You can download previous versions of our magazine from our archives.
Follow on facebook
East of Scotland Growers
by Andrew Arbuckle
As this season’s young broccoli and cauliflower plants arrive for planting, Alistair Ewan, the managing director of East of Scotland
Growers, one of the UK’s largest producers of vegetables expressed his concern over rocketing transport costs.
“It now costs us over £1,000 for every lorry load in bringing plants up from either Lincolnshire or Lancashire. That is almost 20% more than it did only a few months ago and there seems to be no end to fuel price increases.”
This year the farmer owned co-operative, which is based in Cupar, will require more than one hundred lorry loads to bring north the 80 million or so plants that are needed.
“The problem is that road transport is only one aspect of the rise in fuel prices as tractor diesel, sprays, fertilisers and polythene are all
affected by the price of oil. We are facing increased costs all around while the one price that is not rising is what we eventually get from the buyers of our produce.”
Despite Alistair’s worries, the twenty members of the co-operative will this year aim to produce some 14,000 tonnes of broccoli and 5,000
tonnes of cauliflower for both the fresh and frozen market.
In a normal year, the first crops are planted in early March along some of the coastal land in Angus and Fife. After planting, they are then covered with polythene sheeting. This year, because of much lower soil temperatures coming out of the severe winter, a larger acreage had to be protected in this expensive way.
Alistair did not expect the slower start to the season to greatly affect the onset of harvesting, which is pencilled in for the first week of June and then carrying on right to the end of November.
In order to ensure a regular supply of fresh broccoli over this lengthy period, every grower is given their own planting programme and has to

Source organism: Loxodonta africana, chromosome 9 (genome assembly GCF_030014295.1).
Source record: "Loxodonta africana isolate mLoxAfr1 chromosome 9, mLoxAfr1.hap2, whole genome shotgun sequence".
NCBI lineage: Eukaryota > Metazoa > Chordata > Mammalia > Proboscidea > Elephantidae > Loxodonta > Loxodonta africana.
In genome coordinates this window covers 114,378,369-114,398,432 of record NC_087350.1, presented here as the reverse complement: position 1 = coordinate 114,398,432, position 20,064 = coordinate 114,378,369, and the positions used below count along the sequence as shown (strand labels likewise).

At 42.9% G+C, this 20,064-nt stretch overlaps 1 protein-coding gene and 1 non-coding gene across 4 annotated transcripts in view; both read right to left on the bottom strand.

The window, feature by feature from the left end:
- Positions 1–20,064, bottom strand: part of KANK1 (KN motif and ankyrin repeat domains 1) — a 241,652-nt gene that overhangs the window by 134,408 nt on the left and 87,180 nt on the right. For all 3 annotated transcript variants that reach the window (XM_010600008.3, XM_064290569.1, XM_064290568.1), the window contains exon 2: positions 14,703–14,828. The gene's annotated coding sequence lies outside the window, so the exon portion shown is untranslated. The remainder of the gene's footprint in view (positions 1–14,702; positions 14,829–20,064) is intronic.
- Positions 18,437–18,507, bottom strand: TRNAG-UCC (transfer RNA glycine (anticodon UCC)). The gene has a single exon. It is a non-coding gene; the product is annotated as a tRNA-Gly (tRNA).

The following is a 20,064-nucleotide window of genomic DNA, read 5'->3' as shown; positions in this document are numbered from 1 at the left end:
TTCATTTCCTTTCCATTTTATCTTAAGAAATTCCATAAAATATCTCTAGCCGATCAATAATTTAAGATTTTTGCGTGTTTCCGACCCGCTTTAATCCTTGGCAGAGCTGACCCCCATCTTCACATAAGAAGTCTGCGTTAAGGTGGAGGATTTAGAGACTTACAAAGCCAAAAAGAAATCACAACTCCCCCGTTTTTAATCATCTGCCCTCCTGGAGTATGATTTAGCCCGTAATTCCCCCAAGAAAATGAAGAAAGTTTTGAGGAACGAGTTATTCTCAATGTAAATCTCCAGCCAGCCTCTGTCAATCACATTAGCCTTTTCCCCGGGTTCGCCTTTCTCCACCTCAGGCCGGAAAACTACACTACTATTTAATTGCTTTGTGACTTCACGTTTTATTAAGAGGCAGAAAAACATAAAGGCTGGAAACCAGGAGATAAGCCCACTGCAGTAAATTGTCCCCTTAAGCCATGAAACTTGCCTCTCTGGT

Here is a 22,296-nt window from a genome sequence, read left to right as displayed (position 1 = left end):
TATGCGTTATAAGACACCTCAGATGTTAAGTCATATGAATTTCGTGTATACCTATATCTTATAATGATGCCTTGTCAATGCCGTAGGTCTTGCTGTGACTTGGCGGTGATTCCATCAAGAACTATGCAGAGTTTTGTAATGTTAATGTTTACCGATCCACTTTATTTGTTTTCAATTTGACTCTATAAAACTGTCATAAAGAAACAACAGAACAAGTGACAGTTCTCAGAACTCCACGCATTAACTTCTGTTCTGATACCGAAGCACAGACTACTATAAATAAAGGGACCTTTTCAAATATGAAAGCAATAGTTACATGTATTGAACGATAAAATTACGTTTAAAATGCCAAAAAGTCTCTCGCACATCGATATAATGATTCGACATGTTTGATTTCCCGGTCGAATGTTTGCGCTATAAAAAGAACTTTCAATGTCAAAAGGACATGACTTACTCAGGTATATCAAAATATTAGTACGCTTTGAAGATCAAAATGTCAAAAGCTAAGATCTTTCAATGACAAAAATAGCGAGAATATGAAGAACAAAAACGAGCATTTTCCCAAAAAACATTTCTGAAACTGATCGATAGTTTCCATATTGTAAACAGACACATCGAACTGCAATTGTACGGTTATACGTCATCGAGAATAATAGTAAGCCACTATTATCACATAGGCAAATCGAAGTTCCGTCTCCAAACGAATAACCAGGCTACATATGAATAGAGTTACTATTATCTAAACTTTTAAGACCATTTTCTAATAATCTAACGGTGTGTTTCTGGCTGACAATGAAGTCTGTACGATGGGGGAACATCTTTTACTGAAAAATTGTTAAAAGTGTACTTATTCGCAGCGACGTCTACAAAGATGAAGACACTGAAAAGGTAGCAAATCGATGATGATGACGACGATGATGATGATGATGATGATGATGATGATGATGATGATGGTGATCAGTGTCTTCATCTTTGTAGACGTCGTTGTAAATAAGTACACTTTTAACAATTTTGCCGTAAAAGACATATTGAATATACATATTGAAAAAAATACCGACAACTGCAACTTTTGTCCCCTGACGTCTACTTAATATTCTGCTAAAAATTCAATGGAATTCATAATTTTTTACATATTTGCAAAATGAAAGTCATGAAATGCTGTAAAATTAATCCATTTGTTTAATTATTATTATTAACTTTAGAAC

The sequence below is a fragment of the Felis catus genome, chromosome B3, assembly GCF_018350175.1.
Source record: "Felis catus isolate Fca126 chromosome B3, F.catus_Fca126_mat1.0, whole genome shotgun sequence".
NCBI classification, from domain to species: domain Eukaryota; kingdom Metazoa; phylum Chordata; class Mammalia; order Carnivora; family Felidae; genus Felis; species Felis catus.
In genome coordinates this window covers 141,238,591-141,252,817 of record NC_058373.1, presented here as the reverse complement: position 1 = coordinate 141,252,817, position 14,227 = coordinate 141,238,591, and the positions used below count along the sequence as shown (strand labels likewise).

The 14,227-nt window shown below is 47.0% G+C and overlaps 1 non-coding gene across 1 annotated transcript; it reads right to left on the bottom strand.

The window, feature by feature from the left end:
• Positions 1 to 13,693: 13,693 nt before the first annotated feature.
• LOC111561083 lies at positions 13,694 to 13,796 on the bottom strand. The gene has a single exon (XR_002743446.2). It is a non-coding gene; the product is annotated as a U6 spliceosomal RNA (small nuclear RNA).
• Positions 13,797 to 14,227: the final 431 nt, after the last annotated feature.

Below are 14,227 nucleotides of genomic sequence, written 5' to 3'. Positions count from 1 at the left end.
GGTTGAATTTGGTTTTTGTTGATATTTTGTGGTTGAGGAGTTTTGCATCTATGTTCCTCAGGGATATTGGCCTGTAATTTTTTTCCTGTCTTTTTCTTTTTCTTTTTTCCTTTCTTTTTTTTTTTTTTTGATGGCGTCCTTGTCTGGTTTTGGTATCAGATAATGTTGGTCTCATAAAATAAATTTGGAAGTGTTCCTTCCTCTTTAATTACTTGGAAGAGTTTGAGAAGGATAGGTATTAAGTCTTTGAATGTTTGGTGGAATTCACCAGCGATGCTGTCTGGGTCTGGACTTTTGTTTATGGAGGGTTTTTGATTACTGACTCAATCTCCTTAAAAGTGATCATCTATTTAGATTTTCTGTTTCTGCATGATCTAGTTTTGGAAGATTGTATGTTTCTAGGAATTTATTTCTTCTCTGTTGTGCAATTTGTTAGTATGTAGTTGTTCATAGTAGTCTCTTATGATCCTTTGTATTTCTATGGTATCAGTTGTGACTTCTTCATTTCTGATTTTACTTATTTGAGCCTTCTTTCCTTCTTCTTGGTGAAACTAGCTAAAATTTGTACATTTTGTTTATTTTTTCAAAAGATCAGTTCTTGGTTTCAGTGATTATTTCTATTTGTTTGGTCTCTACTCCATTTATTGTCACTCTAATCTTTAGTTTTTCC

keep to it.
For the growers on the early lighter ground, there is the opportunity after the first crop is taken in June, to plant another one for harvest in late autumn.
The geographical spread of the growers in the group is important with some farming along the coastline and others in the fertile lands of
Brassica growing on a field scale only came into being in the East of Scotland after the sugar beet factory closed in 1971. Initially a large
number of growers were involved in a range of crops but this has now been whittled down to very specialist growers each with a large acreage of either broccoli or cauliflower; a statement borne out by the 4,000 to 5,000 acres of vegetables being grown by only 20 farmers.
Ewan added that East of Scotland Growers also handle a small acreage of swede and leeks but this is mainly to keep their major customers happy.
All of the growers have irrigation as this is vital in a dry year where the crops are very sensitive to any moisture deficit.
The harvesting is still all carried out by hand with teams of workers operating behind a slow moving rig where they cut the ripe heads and
place them on moving conveyors. If the crop is heading for the supermarket shelves, the packing is carried out on the rig and full
pallets transferred on the headlands.
However, if the final destination for the crop is one of the freezing factories, the main containers used are specially constructed plastic
containers that each take about one tonne of product.
As a further example of the increased sophistication in the husbandry of the crop, most of the growers have now installed on farm chill stores, which on a summer’s day can quickly take out the field heat from the harvested crop.
“This is vital in extending shelf life and nowadays the major retailers demand this,” explained Alistair.
However, there is a problem with harvesting in that those cutting broccoli and cauliflower come under the Scottish Agricultural Wages
Board and as such they require to be paid overtime after completing their statutory weekly hours.
Alistair maintains that moving to this higher rate of pay makes the crop uneconomic and compares this situation with workers in all other
industries where the Minimum Wage applies with no restriction on hours.
“Most of the harvest workers want to earn as much as they can in as short a period as possible. But their earnings are being limited by the
ruling of the SAWB,” he claimed.
East of Scotland Growers which came into existence in 1989 as a result of an amalgamation of previous vegetable growing groups, initially had
an annual turnover of just over £1 million but this has grown to the current level of about £10 million. It is totally owned by the farmer members.
The company has recently recruited Andrew Faichney, as operations manager. As a student, he worked with the co-operative and now after a spell as a farm manager he has returned to help the complex operation along.
Part of his working remit is to oversee the small acreage of organically grown broccoli which is now being grown. This started several years ago but has suffered with a downturn in demand during the recession but it is now back on course.
“Growing organic vegetables is not now about beards and sandals, it requires the very highest levels of husbandry and attention to detail.
Crops are covered with insect proof sheeting which costs about £1,500 per acre. Weeds are controlled by the pre-emergence burning off with